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    Entering any jobs market can be daunting for students and graduates, with a myriad of potential paths to pursue. The sports world is no different.

    So what do you need to know and have in your armoury for taking the plunge from full-time studies to the wider working world?

    At the Johan Cruyff Institute , with its headquarters in Barcelona, Núria Juan warns that entering a market can be “a slow and costly process” but argues that doesn’t make it a mission impossible.

    The institute’s main guidelines for graduates entering the sporting dimension come in these easy-to-follow steps:

    1. Academic qualifications – Have a good base of general sport management education and specialise with more specific qualifications.
    2. Internships – Do as many as you can, thereby broadening your knowledge and gaining experience of the working world.
    3. Volunteering – Offer your help to as many sport events as you can for more practical experience be it a local fun run or a triathlon.
    4. CV – Make it functional with easily accessible information on no more than two pages, and don’t overload it. And write a cover letter designed to attract the potential employee.
    5. Keep up to date – Follow the ever-evolving sports market at every level.
    6. Road map – Make a rough outline of where you are and where you want to get to plus how you plan to go about getting there.

    GlobalSportsJobs CEO Will Lloyd, meanwhile, advises people against thinking of the sports industry as the Holy Grail and instead says the key is to focus on your “functional skills”.

    He advises: “Look at the new skills that are taking most industries by storm, and sport is no exception. Digital and data will be two skills that will continue to grow in the future.”

    Grasp even the most trivial task

    Every employee in the sports field has his or her own differing experience. Christian Fizia joined Sportcal initially on a one-year work placement scheme as part of his university degree, and then rejoined permanently after graduation. He has risen up to become a sponsorship analyst.

    Having taken the path from studying to the sporting work place, his advice for graduates is predominantly four-fold:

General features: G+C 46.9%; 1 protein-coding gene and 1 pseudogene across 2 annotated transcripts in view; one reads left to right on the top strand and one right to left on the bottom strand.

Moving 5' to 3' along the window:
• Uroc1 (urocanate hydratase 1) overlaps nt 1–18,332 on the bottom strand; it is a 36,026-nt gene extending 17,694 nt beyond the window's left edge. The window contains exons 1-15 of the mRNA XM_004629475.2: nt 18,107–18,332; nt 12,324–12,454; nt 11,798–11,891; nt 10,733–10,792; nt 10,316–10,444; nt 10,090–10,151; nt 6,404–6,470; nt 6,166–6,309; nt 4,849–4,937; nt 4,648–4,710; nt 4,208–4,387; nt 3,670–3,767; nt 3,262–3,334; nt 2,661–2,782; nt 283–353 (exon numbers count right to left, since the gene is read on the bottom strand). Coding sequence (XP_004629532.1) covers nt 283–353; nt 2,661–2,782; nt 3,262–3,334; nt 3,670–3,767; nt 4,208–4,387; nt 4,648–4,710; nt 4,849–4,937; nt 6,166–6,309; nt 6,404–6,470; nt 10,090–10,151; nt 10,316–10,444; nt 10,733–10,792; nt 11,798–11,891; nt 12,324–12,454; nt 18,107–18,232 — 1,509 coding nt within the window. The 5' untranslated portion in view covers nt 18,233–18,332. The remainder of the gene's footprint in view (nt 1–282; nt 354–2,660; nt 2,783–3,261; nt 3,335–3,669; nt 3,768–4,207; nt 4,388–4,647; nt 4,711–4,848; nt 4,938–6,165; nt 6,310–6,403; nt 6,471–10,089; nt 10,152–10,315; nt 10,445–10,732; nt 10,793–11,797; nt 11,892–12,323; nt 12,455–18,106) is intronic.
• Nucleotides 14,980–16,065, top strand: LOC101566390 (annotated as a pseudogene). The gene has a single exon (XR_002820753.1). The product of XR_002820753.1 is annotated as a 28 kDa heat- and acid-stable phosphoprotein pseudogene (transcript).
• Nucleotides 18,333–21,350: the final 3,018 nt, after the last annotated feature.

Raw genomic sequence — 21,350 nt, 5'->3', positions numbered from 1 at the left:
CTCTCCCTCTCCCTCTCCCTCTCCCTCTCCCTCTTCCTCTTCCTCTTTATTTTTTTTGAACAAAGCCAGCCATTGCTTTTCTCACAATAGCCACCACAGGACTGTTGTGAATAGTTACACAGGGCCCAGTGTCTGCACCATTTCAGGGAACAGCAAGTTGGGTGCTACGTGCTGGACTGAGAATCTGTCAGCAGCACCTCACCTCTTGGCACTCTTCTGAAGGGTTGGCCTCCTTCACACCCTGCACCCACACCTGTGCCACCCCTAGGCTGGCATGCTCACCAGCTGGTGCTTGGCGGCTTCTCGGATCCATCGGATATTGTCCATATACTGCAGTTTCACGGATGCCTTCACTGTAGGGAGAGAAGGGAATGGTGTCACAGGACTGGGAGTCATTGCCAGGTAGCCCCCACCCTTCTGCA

1. “When starting a new job, it is important that you display an eagerness to learn about the company from the get go, as well as the industry that you are working in.
    2. “Make an effort to interact with different departments to gain a better understanding of how the company functions. This will give you a clearer picture of the importance of each individual to the company.
    3. “As a junior employee, some tasks will seem trivial but you should apply yourself in the same way you would for any task , this dedication will not go unnoticed and the more enjoyable tasks will follow.
    4. “And during the early stages of your role, don’t be afraid to get involved in discussions and voice your opinions on matters within the sports industry.”

    More than just a passion

    The passion and eagerness of new recruits are embraced by a litany of businesses, among them data-driven sports marketing agency Two Circles .

    For Alison Oliver, among its newer recruits as an analyst following a degree in economics, her No1 piece of advice for would-be employees is: “I just made sure [coming straight from university] that I had a background understanding of the sports industry and where the company had come from and where they’d been.”

    As for lessons learned early in the workplace for those potentially following in her footsteps, she adds: “Passion will only get you so far. While you should always be as passionate as possible about sport you need to be able to do your day do day job so you need to make sure you cover all your bases.”

    ‘You hold the key’

    INTERSPORT has 50 years of experience as a sports business, and Cristina Schneider of its human resources team believes the onus very much lies on the individual graduate or student scoping the work place.

    She argues that “no one is responsible for your own development but you” and also that “they say successful people make their own luck...or rather opportunities” .

    She adds: “Ultimately your development is an active choice you have to make. You will likely encounter different opportunities but what you do with them is up to you.”

    In short, be proactive if you want to have success going from your studies to full-time employment, don’t be daunted and try to embrace as much advice and guidance as you can.

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